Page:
If there is one thing that you can always count on when leading people, it’s that they know how and what motivates them.
The most common motivational factors are family, financial, recognition or career progression, but sometimes it can be something out of the norm. However one thing holds true, everyone has something that intrinsically motivates them.
Great leaders and businesses understand the science behind intrinsic and extrinsic motivation.
Intrinsic motivation is where someone is motivated internally. Internal motivation is the most powerful type of motivation and develops an environment for long term sustainable performance.
Extrinsic motivation is where a specific task or behavior is incentivized based on the outcome. External motivation is only good for short term gains, however the downfall to this type of motivation is that it hurts long-term sustainable behaviors.
I had the honor of leading an employee who had been one of the most consistent and successful performers year after year for over 10 years. He won the elite trips and made a lot of money. He wasn’t pushing himself outside of his comfort zone to reach his full potential and past what seemed to be his limits.
It was really hard figuring out what his intrinsic motivation was since it wasn’t any of the most common motivation factors, until one day we were talking and he showed me a video of a professional football player leading a pregame huddle.
Now let me set this up for you. This gentleman was very timid and reserved. It took me 3 months to get him to have a complete conversation with me. He was not a person who was outspoken, full of energy or passionate. He came in, he got his job done and he went home.
He showed me this video and I was desperate to find something to push him. I had the great idea to ask him if he wanted to lead our huddles since we had one for the openers and closers every day. Now I didn’t think he would say yes and I pretty much asked sarcastically. To my amazement he said, “Yeah, I would love too.”
I still didn’t know what was going to happen during this huddle, but I did know that I had to let him lead it. The day came for him to lead the huddle and I have never seen so much passion and inspiration come from an individual as I did that day. His face was blood red, he was screaming at the top of his lungs and everyone on the team was ready to run through a wall.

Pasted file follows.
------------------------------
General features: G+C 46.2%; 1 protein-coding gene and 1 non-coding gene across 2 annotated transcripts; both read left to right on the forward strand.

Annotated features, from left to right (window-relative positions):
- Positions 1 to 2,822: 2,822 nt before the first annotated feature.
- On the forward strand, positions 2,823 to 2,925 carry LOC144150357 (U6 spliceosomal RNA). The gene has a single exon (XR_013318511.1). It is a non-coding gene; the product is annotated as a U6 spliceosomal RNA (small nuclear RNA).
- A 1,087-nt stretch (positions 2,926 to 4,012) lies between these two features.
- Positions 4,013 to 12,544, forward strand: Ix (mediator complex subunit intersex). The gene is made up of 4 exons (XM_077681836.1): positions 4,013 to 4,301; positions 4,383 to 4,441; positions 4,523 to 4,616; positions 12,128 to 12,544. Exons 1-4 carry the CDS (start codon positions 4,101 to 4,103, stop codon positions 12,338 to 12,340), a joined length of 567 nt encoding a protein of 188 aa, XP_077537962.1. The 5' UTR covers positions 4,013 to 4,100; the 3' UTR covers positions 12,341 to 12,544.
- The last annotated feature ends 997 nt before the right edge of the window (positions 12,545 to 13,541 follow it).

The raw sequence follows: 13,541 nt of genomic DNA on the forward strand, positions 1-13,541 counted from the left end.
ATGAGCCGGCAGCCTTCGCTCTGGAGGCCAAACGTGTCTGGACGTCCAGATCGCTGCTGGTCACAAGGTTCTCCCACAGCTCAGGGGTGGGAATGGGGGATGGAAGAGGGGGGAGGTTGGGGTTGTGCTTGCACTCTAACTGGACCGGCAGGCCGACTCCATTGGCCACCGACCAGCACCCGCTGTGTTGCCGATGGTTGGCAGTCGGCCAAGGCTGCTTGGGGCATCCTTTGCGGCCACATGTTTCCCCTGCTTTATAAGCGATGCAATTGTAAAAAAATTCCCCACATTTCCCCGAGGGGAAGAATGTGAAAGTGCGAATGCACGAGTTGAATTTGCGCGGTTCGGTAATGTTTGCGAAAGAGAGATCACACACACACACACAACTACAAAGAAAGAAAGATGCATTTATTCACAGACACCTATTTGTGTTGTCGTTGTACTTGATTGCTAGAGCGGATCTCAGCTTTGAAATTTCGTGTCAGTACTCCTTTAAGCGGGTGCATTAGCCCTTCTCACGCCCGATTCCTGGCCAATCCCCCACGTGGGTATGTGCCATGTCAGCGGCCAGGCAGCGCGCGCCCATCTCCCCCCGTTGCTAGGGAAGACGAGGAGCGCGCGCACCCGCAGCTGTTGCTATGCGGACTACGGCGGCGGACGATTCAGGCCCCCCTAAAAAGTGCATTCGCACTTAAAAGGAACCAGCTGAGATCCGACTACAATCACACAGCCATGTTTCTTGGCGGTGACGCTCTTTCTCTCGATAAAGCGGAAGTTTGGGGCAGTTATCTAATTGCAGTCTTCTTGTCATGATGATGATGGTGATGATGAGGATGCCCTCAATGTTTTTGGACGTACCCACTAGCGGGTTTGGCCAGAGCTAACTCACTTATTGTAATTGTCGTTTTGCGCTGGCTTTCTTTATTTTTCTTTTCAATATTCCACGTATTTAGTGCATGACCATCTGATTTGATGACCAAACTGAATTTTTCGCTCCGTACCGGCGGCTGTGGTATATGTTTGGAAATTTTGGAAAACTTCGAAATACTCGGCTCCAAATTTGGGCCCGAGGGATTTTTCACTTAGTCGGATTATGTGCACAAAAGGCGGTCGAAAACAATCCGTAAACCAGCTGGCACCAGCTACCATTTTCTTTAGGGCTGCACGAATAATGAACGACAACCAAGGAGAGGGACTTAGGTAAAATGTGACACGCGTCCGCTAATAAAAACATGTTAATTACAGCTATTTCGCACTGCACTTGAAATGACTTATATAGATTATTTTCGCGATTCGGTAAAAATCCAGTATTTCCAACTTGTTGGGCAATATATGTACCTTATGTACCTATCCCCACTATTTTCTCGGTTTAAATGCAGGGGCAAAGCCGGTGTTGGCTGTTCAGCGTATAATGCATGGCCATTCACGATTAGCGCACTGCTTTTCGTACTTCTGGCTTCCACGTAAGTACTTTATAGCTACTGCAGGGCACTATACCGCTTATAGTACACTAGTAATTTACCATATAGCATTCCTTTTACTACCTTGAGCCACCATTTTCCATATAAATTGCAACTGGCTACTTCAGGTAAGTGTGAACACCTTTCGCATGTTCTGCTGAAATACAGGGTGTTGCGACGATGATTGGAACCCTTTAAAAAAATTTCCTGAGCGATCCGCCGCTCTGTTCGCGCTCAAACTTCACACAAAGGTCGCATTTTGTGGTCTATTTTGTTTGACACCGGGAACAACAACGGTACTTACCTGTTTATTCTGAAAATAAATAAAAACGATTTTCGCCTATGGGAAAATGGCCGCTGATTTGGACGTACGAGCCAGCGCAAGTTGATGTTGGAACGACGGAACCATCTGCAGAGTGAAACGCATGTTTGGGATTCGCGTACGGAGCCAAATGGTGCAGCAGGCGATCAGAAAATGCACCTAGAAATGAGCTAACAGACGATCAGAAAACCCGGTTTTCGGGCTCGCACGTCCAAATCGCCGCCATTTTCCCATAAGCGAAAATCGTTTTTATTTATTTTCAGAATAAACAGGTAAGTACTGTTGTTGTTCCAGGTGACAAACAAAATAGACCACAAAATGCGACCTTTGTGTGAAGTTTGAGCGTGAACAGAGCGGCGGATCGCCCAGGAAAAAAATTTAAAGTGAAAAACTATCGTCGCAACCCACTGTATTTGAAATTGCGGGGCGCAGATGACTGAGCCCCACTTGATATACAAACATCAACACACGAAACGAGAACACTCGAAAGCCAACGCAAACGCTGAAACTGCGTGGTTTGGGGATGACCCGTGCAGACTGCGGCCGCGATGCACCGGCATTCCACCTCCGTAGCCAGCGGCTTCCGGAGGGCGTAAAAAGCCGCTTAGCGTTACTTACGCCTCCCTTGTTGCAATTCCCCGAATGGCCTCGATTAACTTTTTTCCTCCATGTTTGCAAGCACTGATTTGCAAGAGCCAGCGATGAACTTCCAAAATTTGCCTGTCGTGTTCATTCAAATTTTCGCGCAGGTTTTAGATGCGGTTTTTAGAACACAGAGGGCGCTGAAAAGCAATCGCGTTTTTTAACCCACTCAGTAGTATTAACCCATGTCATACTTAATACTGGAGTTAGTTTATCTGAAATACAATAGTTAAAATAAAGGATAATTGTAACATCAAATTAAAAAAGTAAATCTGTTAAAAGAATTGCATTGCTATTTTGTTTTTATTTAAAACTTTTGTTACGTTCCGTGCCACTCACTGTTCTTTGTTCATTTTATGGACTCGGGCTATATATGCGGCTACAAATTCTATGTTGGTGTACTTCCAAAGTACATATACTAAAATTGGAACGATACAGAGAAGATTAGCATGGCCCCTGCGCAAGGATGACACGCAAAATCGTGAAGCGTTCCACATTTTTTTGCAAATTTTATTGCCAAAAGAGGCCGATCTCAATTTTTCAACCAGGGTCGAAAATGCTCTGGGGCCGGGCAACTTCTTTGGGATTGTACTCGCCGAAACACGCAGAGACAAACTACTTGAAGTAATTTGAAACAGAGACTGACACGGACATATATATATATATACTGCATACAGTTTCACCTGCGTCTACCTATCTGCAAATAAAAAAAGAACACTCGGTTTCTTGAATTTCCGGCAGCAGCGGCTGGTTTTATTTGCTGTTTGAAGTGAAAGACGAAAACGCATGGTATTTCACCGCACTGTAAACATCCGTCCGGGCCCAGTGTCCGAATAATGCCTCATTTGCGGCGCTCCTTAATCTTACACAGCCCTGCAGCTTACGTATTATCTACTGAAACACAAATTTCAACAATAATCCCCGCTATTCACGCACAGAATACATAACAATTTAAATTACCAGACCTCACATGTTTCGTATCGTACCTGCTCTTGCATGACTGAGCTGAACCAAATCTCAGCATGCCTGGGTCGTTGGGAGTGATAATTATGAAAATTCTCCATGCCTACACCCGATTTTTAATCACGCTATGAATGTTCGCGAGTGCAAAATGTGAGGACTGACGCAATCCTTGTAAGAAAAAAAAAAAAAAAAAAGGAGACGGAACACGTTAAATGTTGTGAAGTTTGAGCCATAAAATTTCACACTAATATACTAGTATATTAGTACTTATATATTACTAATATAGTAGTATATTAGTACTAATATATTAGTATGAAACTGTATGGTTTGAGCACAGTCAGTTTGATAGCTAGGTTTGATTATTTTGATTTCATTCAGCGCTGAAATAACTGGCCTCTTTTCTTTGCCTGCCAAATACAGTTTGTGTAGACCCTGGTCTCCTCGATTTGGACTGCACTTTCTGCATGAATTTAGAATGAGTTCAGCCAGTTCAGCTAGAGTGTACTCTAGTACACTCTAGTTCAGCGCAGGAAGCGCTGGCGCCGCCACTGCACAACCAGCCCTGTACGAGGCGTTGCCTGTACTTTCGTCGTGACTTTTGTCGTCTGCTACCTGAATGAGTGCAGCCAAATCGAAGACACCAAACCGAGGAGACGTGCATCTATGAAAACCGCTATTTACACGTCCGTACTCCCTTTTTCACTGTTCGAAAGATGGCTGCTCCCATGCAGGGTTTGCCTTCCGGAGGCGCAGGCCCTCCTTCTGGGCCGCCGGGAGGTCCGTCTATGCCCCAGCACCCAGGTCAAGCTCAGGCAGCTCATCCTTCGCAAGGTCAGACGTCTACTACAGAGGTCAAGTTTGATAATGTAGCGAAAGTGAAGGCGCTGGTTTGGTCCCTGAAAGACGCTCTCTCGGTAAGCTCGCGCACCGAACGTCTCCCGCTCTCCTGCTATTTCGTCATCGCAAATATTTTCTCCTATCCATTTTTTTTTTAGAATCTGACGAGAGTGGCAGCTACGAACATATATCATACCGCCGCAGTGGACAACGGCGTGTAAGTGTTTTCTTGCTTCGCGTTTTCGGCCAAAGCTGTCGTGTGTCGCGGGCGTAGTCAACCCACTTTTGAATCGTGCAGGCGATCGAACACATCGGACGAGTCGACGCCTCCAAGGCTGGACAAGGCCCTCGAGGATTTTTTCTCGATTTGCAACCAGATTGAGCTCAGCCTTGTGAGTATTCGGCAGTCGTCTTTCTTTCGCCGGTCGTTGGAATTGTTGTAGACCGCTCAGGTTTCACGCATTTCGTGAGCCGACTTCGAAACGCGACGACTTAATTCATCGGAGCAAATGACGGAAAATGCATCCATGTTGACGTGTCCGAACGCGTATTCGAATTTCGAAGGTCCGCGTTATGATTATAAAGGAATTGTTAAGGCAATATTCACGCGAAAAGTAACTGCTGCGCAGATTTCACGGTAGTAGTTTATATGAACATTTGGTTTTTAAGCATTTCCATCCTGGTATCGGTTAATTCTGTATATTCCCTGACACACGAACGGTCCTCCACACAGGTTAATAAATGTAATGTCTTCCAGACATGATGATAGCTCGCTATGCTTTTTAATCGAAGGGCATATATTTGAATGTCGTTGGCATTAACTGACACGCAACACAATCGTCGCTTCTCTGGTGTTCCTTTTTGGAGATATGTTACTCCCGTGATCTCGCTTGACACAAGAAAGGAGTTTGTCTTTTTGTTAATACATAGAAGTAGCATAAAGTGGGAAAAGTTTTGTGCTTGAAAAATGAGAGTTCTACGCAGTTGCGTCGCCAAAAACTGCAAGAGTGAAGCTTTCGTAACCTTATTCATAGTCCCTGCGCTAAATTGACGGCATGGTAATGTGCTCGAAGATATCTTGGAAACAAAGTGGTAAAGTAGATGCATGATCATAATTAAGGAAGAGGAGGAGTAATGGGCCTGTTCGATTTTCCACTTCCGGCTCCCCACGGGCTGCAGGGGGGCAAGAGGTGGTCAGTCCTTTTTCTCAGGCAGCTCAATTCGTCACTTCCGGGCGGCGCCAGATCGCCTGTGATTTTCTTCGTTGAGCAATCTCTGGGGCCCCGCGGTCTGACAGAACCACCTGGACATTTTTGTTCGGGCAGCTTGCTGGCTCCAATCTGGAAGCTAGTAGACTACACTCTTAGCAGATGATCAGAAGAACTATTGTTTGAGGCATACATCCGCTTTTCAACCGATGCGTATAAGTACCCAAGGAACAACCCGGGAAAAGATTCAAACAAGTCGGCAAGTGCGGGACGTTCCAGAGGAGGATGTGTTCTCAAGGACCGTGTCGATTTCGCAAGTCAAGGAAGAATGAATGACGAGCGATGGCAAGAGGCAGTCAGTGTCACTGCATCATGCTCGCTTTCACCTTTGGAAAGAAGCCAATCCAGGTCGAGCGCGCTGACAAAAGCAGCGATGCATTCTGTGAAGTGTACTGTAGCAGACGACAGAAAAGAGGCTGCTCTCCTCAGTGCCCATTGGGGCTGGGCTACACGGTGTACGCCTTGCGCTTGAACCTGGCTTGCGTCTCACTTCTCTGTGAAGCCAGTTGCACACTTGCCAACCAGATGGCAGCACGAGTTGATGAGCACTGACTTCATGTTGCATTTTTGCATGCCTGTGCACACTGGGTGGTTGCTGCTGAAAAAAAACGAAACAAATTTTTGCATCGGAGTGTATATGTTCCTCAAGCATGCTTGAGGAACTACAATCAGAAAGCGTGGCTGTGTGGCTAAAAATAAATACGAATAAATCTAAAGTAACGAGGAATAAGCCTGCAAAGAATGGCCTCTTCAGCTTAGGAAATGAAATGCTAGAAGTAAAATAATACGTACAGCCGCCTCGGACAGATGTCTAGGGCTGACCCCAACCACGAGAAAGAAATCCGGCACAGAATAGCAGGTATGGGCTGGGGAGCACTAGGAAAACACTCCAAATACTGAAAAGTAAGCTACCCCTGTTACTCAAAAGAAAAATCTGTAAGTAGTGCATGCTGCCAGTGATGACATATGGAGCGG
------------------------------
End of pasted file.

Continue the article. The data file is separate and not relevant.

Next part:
I was in shock, but it was a really good kind of shock. Since that day he has got a lot of recognition for his huddle, he pushed himself outside of his comfort zone and above his perceived limits. He was intrinsically motivated and he had a huge part in the team’s success.
Successful leaders and businesses get to know their people and their motivational factors. Leaders use those motivational factors to intrinsically motivate their people every day by incorporating it into their communication and coaching. Businesses set up their incentives and recognition structure to intrinsically motivate their people.
Ideas To Successfully Motivate Your People
Work/Life Integration – Allow them to have or do the things that are important to them in their personal life at work
Monthly Face-To-Face Meetings – Nothing is more impactful than spending some time every month in a 1×1 setting. Have them bring topics that they would like to discuss, find out how their family and personal life are going, and see if there is anything that you can do to help them.
Meaningful Work – Allow your employees to do meaningful work that motivates them. If that is not in their normal scope of job responsibilities, then give them the ability to choose something that they would like to work on.
Constant Incentives – Create recognition and incentive programs that never stop. Keep your people motivated beyond just their regular salary, bonuses, raises, etc. Change them up often in order to keep them fresh and exciting.